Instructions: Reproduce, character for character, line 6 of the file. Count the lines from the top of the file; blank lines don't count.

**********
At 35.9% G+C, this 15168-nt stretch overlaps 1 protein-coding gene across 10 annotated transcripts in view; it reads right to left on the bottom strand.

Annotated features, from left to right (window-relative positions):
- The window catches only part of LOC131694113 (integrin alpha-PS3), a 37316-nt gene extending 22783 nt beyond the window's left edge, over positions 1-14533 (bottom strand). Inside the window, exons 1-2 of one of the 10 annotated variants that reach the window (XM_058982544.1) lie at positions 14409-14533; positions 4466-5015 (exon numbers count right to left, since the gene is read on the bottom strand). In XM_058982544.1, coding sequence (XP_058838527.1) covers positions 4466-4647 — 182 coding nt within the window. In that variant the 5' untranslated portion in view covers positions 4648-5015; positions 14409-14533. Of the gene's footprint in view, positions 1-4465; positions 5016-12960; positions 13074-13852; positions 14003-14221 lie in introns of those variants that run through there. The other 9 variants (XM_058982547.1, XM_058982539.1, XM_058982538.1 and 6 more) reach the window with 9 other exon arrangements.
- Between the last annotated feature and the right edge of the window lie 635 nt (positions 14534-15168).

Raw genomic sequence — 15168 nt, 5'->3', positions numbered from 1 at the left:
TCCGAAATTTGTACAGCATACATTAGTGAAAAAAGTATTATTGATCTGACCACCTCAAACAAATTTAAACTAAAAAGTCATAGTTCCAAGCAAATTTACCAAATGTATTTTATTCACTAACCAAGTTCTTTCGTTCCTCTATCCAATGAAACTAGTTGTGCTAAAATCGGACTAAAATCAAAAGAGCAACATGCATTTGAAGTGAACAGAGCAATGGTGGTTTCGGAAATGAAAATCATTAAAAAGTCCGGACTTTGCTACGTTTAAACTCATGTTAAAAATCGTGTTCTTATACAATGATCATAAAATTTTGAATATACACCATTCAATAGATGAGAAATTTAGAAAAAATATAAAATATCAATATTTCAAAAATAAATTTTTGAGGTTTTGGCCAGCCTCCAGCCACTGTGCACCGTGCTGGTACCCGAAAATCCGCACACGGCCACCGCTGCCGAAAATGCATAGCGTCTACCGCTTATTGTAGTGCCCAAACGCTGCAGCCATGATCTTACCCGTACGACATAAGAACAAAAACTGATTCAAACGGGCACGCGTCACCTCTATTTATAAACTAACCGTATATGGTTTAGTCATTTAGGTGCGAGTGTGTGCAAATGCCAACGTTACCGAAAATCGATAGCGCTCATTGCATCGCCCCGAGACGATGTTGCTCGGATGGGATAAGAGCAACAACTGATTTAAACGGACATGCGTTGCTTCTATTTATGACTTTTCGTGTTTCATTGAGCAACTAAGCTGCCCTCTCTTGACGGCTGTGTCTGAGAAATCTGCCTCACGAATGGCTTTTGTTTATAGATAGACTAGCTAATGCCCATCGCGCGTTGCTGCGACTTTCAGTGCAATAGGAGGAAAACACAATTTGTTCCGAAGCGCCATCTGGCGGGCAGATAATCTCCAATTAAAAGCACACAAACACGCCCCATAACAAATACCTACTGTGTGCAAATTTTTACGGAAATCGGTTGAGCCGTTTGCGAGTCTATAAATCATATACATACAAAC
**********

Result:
TCCGAAATTTGTACAGCATACATTAGTGAAAAAAGTATTATTGATCTGACCACCTCAAACAAATTTAAACTAAAAAGTCATAGTTCCAAGCAAATTTACCAAATGTATTTTATTCACTAACCAAGTTCTTTCGTTCCTCTATCCAATGAAACTAGTTGTGCTAAAATCGGACTAAAATCAAAAGAGCAACATGCATTTGAAGTGAACAGAGCAATGGTGGTTTCGGAAATGAAAATCATTAAAAAGTCCGGACTTTGCTACGTTTAAACTCATGTTAAAAATCGTGTTCTTATACAATGATCATAAAATTTTGAATATACACCATTCAATAGATGAGAAATTTAGAAAAAATATAAAATATCAATATTTCAAAAATAAATTTTTGAGGTTTTGGCCAGCCTCCAGCCACTGTGCACCGTGCTGGTACCCGAAAATCCGCACACGGCCACCGCTGCCGAAAATGCATAGCGTCTACCGCTTATTGTAGTGCCCAAACGCTGCAGCCATGATCTTACCCGTACGACATAAGAACAAAAACTGATTCAAACGGGCACGCGTCACCTCTATTTATAAACTAACCGTATATGGTTTAGTCATTTAGGTGCGAGTGTGTGCAAATGCCAACGTTACCGAAAATCGATAGCGCTCATTGCATCGCCCCGAGACGATGTTGCTCGGATGGGATAAGAGCAACAACTGATTTAAACGGACATGCGTTGCTTCTATTTATGACTTTTCGTGTTTCATTGAGCAACTAAGCTGCCCTCTCTTGACGGCTGTGTCTGAGAAATCTGCCTCACGAATGGCTTTTGTTTATAGATAGACTAGCTAATGCCCATCGCGCGTTGCTGCGACTTTCAGTGCAATAGGAGGAAAACACAATTTGTTCCGAAGCGCCATCTGGCGGGCAGATAATCTCCAATTAAAAGCACACAAACACGCCCCATAACAAATACCTACTGTGTGCAAATTTTTACGGAAATCGGTTGAGCCGTTTGCGAGTCTATAAATCATATACATACAAAC